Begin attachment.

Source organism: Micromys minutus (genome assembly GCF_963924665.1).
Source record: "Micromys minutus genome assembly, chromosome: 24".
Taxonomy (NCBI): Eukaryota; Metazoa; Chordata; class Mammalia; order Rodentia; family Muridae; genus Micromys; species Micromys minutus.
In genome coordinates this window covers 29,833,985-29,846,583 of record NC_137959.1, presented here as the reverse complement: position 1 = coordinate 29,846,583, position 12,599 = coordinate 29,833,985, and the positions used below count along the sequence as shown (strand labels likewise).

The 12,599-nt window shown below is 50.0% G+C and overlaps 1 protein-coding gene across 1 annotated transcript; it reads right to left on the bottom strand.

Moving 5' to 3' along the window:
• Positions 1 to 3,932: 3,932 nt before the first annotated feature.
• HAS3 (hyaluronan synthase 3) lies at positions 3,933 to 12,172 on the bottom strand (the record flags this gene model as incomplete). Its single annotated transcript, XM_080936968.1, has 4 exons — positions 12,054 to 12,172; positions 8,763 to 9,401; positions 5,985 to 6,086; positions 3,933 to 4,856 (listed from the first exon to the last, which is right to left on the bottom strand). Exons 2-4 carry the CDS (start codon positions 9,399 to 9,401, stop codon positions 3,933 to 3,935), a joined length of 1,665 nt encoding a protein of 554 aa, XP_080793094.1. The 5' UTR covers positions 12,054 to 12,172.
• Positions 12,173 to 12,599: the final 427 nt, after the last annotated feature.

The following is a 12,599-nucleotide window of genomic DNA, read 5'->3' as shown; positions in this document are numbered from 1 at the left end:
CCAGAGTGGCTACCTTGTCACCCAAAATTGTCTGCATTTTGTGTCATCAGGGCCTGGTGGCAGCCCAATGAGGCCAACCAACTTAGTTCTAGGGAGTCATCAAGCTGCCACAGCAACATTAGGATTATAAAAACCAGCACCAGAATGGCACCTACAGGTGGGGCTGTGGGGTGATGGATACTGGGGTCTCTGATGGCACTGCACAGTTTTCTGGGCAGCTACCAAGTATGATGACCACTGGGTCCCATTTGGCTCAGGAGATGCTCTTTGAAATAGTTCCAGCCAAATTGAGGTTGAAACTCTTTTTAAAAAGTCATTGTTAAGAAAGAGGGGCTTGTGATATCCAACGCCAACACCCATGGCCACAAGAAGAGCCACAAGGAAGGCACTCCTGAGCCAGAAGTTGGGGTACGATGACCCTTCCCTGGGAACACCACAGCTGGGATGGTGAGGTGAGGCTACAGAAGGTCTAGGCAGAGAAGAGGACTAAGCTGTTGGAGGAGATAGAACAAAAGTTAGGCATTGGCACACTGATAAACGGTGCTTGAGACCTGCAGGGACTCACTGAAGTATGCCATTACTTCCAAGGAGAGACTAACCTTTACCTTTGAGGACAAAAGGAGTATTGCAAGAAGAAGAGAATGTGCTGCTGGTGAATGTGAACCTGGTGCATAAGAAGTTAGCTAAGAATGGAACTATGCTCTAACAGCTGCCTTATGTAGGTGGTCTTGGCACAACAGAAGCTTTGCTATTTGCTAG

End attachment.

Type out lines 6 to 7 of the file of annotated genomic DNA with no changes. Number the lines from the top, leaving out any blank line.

Moving 5' to 3' along the window:
• Positions 1 to 3,932: 3,932 nt before the first annotated feature.